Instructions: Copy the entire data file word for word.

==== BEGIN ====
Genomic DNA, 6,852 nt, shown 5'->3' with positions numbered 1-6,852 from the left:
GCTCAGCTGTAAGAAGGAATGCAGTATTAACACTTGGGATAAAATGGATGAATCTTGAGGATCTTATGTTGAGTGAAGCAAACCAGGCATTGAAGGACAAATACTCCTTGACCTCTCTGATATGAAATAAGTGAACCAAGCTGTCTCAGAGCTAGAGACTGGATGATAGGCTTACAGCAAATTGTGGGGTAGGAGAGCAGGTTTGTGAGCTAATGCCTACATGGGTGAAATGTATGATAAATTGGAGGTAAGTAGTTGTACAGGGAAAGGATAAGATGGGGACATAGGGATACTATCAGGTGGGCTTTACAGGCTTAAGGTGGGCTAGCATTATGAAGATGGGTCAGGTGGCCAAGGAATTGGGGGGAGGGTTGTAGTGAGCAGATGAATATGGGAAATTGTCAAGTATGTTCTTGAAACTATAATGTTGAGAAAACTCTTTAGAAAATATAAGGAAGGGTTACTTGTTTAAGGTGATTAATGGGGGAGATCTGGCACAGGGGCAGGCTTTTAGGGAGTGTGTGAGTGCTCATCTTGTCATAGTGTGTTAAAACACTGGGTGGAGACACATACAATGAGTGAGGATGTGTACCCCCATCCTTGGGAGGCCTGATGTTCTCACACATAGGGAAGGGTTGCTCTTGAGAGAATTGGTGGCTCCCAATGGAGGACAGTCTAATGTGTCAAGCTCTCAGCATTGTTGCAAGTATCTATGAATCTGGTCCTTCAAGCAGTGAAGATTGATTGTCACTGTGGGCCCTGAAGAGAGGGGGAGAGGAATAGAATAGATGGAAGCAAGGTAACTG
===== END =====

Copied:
Genomic DNA, 6,852 nt, shown 5'->3' with positions numbered 1-6,852 from the left:
GCTCAGCTGTAAGAAGGAATGCAGTATTAACACTTGGGATAAAATGGATGAATCTTGAGGATCTTATGTTGAGTGAAGCAAACCAGGCATTGAAGGACAAATACTCCTTGACCTCTCTGATATGAAATAAGTGAACCAAGCTGTCTCAGAGCTAGAGACTGGATGATAGGCTTACAGCAAATTGTGGGGTAGGAGAGCAGGTTTGTGAGCTAATGCCTACATGGGTGAAATGTATGATAAATTGGAGGTAAGTAGTTGTACAGGGAAAGGATAAGATGGGGACATAGGGATACTATCAGGTGGGCTTTACAGGCTTAAGGTGGGCTAGCATTATGAAGATGGGTCAGGTGGCCAAGGAATTGGGGGGAGGGTTGTAGTGAGCAGATGAATATGGGAAATTGTCAAGTATGTTCTTGAAACTATAATGTTGAGAAAACTCTTTAGAAAATATAAGGAAGGGTTACTTGTTTAAGGTGATTAATGGGGGAGATCTGGCACAGGGGCAGGCTTTTAGGGAGTGTGTGAGTGCTCATCTTGTCATAGTGTGTTAAAACACTGGGTGGAGACACATACAATGAGTGAGGATGTGTACCCCCATCCTTGGGAGGCCTGATGTTCTCACACATAGGGAAGGGTTGCTCTTGAGAGAATTGGTGGCTCCCAATGGAGGACAGTCTAATGTGTCAAGCTCTCAGCATTGTTGCAAGTATCTATGAATCTGGTCCTTCAAGCAGTGAAGATTGATTGTCACTGTGGGCCCTGAAGAGAGGGGGAGAGGAATAGAATAGATGGAAGCAAGGTAACTG